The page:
That’s the one! OP, I think some version of this is definitely worth implementing/revival. I often share various EA articles on my personal twitter feed, and I know people (for example Stefan Schubert) who share EA articles, which captures an audience (that find the content interesting/engaging) that do not always read the EAF regularly.
I thought something like this already existed but I could be mistaken.
Will check some of these out. Not sure if this fits your criteria but a personal favourite is the documentary about Aaron Swartz.
Thanks for this—one of my favourite blogs!
Few questions (not all directly related to the job, so feel free to skip all/any of them):
How do you think blogging compares to other careers available to you in terms of impact?
Why not set up a Patreon (I’m aware you’ve got some grants)?
Why remain pseudonymous?
Why the name ADS?
“For some projects, a small adjustment could unlock huge academic value.” Would you be able to provide examples please?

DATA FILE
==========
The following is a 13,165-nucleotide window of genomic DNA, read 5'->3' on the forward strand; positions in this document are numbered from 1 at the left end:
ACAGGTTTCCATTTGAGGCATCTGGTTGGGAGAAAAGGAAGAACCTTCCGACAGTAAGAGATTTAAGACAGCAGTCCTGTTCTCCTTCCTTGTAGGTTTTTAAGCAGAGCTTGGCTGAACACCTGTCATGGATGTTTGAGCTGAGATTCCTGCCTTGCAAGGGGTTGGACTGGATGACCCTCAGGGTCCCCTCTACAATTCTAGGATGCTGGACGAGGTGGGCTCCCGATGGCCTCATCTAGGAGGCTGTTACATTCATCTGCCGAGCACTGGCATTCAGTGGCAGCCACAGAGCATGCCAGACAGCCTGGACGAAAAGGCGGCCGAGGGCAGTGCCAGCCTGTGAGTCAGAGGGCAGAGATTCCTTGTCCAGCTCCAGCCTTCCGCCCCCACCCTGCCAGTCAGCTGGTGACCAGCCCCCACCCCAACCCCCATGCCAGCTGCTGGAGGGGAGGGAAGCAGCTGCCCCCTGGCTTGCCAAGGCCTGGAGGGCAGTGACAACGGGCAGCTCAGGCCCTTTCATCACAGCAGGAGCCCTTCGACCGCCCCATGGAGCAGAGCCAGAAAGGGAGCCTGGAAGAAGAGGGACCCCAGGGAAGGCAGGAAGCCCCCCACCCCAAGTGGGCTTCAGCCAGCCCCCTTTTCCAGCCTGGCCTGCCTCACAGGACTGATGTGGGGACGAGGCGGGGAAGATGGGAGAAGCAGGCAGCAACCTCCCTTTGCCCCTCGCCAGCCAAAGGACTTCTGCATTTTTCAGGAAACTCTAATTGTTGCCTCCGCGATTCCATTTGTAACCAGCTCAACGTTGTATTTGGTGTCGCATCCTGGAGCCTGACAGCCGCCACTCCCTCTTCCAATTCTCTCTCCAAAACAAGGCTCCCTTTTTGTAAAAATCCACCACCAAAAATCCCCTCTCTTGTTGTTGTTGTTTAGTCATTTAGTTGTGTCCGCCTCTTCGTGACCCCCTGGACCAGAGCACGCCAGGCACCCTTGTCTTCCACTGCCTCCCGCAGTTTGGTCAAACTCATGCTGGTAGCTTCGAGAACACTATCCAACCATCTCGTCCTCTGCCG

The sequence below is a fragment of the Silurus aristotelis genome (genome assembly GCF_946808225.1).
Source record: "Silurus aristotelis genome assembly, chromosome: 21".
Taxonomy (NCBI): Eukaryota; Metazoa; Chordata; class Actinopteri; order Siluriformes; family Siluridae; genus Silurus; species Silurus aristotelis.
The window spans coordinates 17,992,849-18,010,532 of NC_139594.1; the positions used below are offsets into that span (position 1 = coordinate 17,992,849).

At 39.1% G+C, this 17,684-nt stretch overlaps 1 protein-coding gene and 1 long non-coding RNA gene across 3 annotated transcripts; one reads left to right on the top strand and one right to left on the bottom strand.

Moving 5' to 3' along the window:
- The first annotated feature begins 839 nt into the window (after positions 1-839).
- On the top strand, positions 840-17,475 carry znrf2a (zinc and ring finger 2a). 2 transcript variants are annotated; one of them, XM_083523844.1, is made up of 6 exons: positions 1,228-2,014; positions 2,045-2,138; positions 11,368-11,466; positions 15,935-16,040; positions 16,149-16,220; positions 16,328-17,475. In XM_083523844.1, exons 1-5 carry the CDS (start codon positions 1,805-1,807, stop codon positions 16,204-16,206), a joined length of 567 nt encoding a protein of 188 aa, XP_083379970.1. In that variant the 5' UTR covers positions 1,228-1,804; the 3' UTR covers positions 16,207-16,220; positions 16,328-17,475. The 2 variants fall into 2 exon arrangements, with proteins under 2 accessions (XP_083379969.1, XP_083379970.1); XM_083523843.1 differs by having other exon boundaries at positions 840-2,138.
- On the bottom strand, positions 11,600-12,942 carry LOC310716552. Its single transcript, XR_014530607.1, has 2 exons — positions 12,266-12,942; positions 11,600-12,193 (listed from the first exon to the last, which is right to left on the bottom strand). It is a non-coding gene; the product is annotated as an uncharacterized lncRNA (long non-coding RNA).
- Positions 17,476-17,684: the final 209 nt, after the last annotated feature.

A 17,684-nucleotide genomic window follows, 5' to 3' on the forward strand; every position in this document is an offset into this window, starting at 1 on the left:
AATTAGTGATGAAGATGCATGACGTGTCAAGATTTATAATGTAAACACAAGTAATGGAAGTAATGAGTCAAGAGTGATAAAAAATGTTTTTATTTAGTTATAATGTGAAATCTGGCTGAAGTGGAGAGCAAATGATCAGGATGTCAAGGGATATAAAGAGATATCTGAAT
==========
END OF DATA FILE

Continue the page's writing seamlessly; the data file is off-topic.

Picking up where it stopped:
Good idea! May be worth reaching out to the LSE Econ PhD programme (I see you’re attending!), who trialled something similar last year for underrepresented backgrounds (in order to get some feedback on what applicants want).
I think a good addition to this would be providing help to people applying for pre-docs as well, given how important they have become in the profession.
I should have added the following statement. If anyone would like a quick chat about researching cousin marriage, feel free to message me.Caveat: I’m still fairly new to the topic (there’s a lot of non-econ literature) but can try to help wherever possible.